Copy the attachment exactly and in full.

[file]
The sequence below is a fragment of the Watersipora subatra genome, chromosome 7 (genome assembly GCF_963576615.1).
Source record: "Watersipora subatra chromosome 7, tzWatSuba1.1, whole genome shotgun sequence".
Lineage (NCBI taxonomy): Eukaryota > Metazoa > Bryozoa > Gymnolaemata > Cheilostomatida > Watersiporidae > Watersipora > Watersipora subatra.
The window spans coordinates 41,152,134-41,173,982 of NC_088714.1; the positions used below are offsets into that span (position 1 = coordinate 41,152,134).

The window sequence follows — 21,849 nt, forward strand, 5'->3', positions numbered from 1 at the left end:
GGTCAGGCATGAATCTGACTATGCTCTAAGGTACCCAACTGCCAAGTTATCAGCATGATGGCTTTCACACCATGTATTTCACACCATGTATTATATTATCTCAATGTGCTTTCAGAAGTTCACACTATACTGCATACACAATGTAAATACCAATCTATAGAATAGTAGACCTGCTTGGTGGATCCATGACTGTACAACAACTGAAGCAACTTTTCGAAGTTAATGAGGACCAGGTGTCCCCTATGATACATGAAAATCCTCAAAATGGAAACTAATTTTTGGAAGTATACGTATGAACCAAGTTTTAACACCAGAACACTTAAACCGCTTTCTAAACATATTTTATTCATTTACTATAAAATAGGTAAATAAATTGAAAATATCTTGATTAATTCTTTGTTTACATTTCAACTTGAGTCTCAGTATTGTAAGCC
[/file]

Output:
The sequence below is a fragment of the Watersipora subatra genome, chromosome 7 (genome assembly GCF_963576615.1).
Source record: "Watersipora subatra chromosome 7, tzWatSuba1.1, whole genome shotgun sequence".
Lineage (NCBI taxonomy): Eukaryota > Metazoa > Bryozoa > Gymnolaemata > Cheilostomatida > Watersiporidae > Watersipora > Watersipora subatra.
The window spans coordinates 41,152,134-41,173,982 of NC_088714.1; the positions used below are offsets into that span (position 1 = coordinate 41,152,134).

The window sequence follows — 21,849 nt, forward strand, 5'->3', positions numbered from 1 at the left end:
GGTCAGGCATGAATCTGACTATGCTCTAAGGTACCCAACTGCCAAGTTATCAGCATGATGGCTTTCACACCATGTATTTCACACCATGTATTATATTATCTCAATGTGCTTTCAGAAGTTCACACTATACTGCATACACAATGTAAATACCAATCTATAGAATAGTAGACCTGCTTGGTGGATCCATGACTGTACAACAACTGAAGCAACTTTTCGAAGTTAATGAGGACCAGGTGTCCCCTATGATACATGAAAATCCTCAAAATGGAAACTAATTTTTGGAAGTATACGTATGAACCAAGTTTTAACACCAGAACACTTAAACCGCTTTCTAAACATATTTTATTCATTTACTATAAAATAGGTAAATAAATTGAAAATATCTTGATTAATTCTTTGTTTACATTTCAACTTGAGTCTCAGTATTGTAAGCC